Space

New Horizons snaps photo of Voyager 1 from 11 billion miles away

New Horizons snaps photo of Vo...
Artist's concept of the New Horizons spacecraft
Artist's concept of the New Horizons spacecraft
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Artist's concept of the New Horizons spacecraft
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Artist's concept of the New Horizons spacecraft
The New Horizons photo of Voyager 1 (yellow circle), set against a backdrop of stars and galaxies
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The New Horizons photo of Voyager 1 (yellow circle), set against a backdrop of stars and galaxies
A diagram of the solar system and the five spacecraft that have left (or are leaving) for interstellar space
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A diagram of the solar system and the five spacecraft that have left (or are leaving) for interstellar space
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NASA’s New Horizons currently has a lot of time on its hands as it coasts through vast emptiness towards interstellar space. The probe has just passed a new milestone distance on the journey, and celebrated by taking a snap of its predecessor Voyager 1 – or at least, the patch of sky where it is.

Launched in 2006, New Horizons’ primary mission was to conduct a flyby of Pluto, which it achieved in 2015 with some stunning results. It followed that up with a close pass of Kuiper Belt object Arrokoth (previously nicknamed Ultima Thule) in early 2019. While astronomers hunt for other potential flyby targets in the Kuiper Belt, the craft continues to hurtle out of the solar system.

A diagram of the solar system and the five spacecraft that have left (or are leaving) for interstellar space
A diagram of the solar system and the five spacecraft that have left (or are leaving) for interstellar space

And on April 17, New Horizons ticked over a major (albeit entirely arbitrary) milestone – 50 astronomical units (AU) from the Sun. That’s 50 times the distance between Earth and the Sun, or about 7.5 billion km (5 billion miles) away. It’s only the fifth spacecraft to travel that far, after Voyagers 1 and 2 and Pioneers 10 and 11.

To celebrate the occasion – and give the little probe something to do out there – New Horizons took a photo of Voyager 1. At a distance of more than 152 AU, Voyager 1 is currently the most distant human-made object in the universe, and was the first spacecraft to cross over into interstellar space.

The New Horizons photo of Voyager 1 (yellow circle), set against a backdrop of stars and galaxies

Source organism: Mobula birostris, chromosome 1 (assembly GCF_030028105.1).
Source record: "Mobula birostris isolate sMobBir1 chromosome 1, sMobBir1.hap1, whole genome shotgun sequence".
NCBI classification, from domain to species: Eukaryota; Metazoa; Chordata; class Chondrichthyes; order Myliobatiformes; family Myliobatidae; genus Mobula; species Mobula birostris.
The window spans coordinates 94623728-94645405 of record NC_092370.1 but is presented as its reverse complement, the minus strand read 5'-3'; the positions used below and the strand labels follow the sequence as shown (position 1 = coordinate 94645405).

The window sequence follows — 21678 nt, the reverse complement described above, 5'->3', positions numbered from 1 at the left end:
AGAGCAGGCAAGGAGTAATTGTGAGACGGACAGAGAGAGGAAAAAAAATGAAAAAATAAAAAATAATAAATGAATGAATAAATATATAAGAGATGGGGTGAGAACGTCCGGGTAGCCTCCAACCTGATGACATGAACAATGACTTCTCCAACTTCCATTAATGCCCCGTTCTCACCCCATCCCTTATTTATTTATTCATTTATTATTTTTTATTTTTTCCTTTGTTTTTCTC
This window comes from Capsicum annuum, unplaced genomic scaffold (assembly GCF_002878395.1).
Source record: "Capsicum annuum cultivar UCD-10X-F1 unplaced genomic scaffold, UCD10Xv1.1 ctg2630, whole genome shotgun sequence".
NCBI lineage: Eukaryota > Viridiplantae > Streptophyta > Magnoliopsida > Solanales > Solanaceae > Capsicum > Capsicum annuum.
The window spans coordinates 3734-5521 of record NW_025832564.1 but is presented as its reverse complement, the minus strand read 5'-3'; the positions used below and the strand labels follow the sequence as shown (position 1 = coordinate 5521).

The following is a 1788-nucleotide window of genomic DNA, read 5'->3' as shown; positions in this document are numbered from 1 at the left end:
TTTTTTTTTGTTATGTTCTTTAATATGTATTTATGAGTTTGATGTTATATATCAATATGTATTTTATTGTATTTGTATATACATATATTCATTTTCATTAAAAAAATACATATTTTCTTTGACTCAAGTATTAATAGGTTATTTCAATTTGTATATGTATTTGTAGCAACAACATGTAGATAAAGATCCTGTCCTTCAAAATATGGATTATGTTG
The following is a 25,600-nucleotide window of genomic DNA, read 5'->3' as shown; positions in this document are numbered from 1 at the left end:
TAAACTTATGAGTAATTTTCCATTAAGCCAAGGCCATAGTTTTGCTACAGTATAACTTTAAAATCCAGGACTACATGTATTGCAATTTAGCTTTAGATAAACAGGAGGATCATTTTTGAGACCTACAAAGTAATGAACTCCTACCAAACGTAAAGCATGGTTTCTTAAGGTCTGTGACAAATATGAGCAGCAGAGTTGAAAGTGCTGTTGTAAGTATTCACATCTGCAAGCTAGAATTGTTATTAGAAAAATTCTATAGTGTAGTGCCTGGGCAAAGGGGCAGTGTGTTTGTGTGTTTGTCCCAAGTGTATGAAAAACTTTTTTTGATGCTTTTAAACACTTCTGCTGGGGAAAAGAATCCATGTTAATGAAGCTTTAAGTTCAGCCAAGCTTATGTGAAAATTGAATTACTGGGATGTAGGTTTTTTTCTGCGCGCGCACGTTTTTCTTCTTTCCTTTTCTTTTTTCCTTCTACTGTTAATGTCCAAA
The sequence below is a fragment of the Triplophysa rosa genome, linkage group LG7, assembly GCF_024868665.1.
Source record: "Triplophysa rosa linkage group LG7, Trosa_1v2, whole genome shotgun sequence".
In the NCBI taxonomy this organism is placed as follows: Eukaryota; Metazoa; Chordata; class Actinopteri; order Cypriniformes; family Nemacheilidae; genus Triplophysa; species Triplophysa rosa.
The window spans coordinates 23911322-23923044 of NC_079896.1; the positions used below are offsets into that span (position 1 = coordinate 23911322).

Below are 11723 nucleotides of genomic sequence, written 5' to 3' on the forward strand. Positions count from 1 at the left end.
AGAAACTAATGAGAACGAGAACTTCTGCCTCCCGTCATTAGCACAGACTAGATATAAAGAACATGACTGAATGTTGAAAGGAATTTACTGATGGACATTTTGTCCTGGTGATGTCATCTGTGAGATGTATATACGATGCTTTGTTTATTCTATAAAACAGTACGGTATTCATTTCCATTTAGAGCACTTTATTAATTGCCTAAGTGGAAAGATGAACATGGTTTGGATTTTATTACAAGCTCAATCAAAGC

The New Horizons photo of Voyager 1 (yellow circle), set against a backdrop of stars and galaxies

In this photo, the two spacecraft are separated by an astonishing 18 billion km (11.2 billion miles). As such, you can’t actually see Voyager 1 amidst the star field, but NASA knows exactly where it is thanks to radio tracking, helpfully marking its location with a yellow circle.

While New Horizons will never catch up to Voyager 1, it will join it in interstellar space sometime in the 2040s. In the meantime, NASA is using the craft's unique perspective to measure the "blackness" of the sky and the phenomenon of stellar parallax.

Source: NASA

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6 comments
6 comments
RobertMinter
Light would take just 16.7 hours to travel from New Horizons to Voyager 1.
sidmehta
Michael, Don't you have some basic standards or of ethics and integrity guidelines at New Atlas? Stop using click-bait headlines. This is not a photo of the Voyager but of the sky in that area. Your headline is misleading. And intentionally so.
WB
ok this is the most ridiculous click bait ever. Anyone can take a photo circle some part and say that's -anything- just far away.
This is a black patch of space.. considering it a photo is misleading and a lie
Lamar Havard
Great snap, Michael! Unlike the P-O'ed nerd boys here, I wasn't expecting a V-ger portrait...guys, get a grip. Just knowing there are man-made craft out there just waiting to be found by aliens, who will build a giant vessel around it, is good enough for me. 👽🖖🏻
Chris Coles
very informative story, very well presented. Agree totally with Lamar Havard; Great snap!
Username
I'm with sidmehta and WB on this one.